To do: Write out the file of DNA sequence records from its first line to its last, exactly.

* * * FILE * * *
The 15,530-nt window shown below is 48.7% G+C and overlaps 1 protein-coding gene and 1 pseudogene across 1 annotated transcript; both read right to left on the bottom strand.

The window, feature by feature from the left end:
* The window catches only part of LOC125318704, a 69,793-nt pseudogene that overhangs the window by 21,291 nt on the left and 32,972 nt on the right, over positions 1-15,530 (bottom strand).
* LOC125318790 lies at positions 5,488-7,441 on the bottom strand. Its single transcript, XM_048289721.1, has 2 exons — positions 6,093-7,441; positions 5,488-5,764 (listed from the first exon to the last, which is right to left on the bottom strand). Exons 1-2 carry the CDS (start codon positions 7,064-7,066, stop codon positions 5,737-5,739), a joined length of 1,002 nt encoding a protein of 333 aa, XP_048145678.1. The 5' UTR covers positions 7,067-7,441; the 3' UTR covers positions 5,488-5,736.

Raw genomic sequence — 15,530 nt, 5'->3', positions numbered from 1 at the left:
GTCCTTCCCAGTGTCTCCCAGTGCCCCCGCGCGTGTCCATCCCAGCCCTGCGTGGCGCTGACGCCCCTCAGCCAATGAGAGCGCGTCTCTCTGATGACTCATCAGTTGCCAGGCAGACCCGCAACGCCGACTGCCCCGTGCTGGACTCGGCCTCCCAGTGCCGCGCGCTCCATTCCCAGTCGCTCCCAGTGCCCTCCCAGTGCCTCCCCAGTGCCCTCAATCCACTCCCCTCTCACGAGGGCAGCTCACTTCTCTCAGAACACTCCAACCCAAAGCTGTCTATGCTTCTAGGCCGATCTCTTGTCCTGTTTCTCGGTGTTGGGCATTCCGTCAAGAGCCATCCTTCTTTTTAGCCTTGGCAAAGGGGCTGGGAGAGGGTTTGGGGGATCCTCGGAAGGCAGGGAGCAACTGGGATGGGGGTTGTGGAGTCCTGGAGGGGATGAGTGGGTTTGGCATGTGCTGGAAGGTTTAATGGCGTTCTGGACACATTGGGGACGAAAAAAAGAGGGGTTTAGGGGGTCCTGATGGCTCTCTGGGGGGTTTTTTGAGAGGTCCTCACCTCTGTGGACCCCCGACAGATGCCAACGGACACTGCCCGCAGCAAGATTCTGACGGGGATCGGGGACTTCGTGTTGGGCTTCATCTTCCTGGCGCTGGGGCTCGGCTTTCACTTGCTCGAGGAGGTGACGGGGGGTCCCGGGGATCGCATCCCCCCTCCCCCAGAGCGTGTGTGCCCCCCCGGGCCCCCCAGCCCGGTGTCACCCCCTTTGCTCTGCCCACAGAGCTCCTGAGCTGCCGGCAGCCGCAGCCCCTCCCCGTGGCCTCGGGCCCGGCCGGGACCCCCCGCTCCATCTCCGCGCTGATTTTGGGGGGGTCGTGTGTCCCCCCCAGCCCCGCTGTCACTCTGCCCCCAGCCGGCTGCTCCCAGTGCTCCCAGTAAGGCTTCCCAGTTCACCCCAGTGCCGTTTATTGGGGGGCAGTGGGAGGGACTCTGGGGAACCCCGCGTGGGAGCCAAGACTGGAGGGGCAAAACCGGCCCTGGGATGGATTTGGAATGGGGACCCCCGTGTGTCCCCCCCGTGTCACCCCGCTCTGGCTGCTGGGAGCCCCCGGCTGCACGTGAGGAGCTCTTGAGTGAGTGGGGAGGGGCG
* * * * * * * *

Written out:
The 15,530-nt window shown below is 48.7% G+C and overlaps 1 protein-coding gene and 1 pseudogene across 1 annotated transcript; both read right to left on the bottom strand.

The window, feature by feature from the left end:
* The window catches only part of LOC125318704, a 69,793-nt pseudogene that overhangs the window by 21,291 nt on the left and 32,972 nt on the right, over positions 1-15,530 (bottom strand).
* LOC125318790 lies at positions 5,488-7,441 on the bottom strand. Its single transcript, XM_048289721.1, has 2 exons — positions 6,093-7,441; positions 5,488-5,764 (listed from the first exon to the last, which is right to left on the bottom strand). Exons 1-2 carry the CDS (start codon positions 7,064-7,066, stop codon positions 5,737-5,739), a joined length of 1,002 nt encoding a protein of 333 aa, XP_048145678.1. The 5' UTR covers positions 7,067-7,441; the 3' UTR covers positions 5,488-5,736.

Raw genomic sequence — 15,530 nt, 5'->3', positions numbered from 1 at the left:
GTCCTTCCCAGTGTCTCCCAGTGCCCCCGCGCGTGTCCATCCCAGCCCTGCGTGGCGCTGACGCCCCTCAGCCAATGAGAGCGCGTCTCTCTGATGACTCATCAGTTGCCAGGCAGACCCGCAACGCCGACTGCCCCGTGCTGGACTCGGCCTCCCAGTGCCGCGCGCTCCATTCCCAGTCGCTCCCAGTGCCCTCCCAGTGCCTCCCCAGTGCCCTCAATCCACTCCCCTCTCACGAGGGCAGCTCACTTCTCTCAGAACACTCCAACCCAAAGCTGTCTATGCTTCTAGGCCGATCTCTTGTCCTGTTTCTCGGTGTTGGGCATTCCGTCAAGAGCCATCCTTCTTTTTAGCCTTGGCAAAGGGGCTGGGAGAGGGTTTGGGGGATCCTCGGAAGGCAGGGAGCAACTGGGATGGGGGTTGTGGAGTCCTGGAGGGGATGAGTGGGTTTGGCATGTGCTGGAAGGTTTAATGGCGTTCTGGACACATTGGGGACGAAAAAAAGAGGGGTTTAGGGGGTCCTGATGGCTCTCTGGGGGGTTTTTTGAGAGGTCCTCACCTCTGTGGACCCCCGACAGATGCCAACGGACACTGCCCGCAGCAAGATTCTGACGGGGATCGGGGACTTCGTGTTGGGCTTCATCTTCCTGGCGCTGGGGCTCGGCTTTCACTTGCTCGAGGAGGTGACGGGGGGTCCCGGGGATCGCATCCCCCCTCCCCCAGAGCGTGTGTGCCCCCCCGGGCCCCCCAGCCCGGTGTCACCCCCTTTGCTCTGCCCACAGAGCTCCTGAGCTGCCGGCAGCCGCAGCCCCTCCCCGTGGCCTCGGGCCCGGCCGGGACCCCCCGCTCCATCTCCGCGCTGATTTTGGGGGGGTCGTGTGTCCCCCCCAGCCCCGCTGTCACTCTGCCCCCAGCCGGCTGCTCCCAGTGCTCCCAGTAAGGCTTCCCAGTTCACCCCAGTGCCGTTTATTGGGGGGCAGTGGGAGGGACTCTGGGGAACCCCGCGTGGGAGCCAAGACTGGAGGGGCAAAACCGGCCCTGGGATGGATTTGGAATGGGGACCCCCGTGTGTCCCCCCCGTGTCACCCCGCTCTGGCTGCTGGGAGCCCCCGGCTGCACGTGAGGAGCTCTTGAGTGAGTGGGGAGGGGCG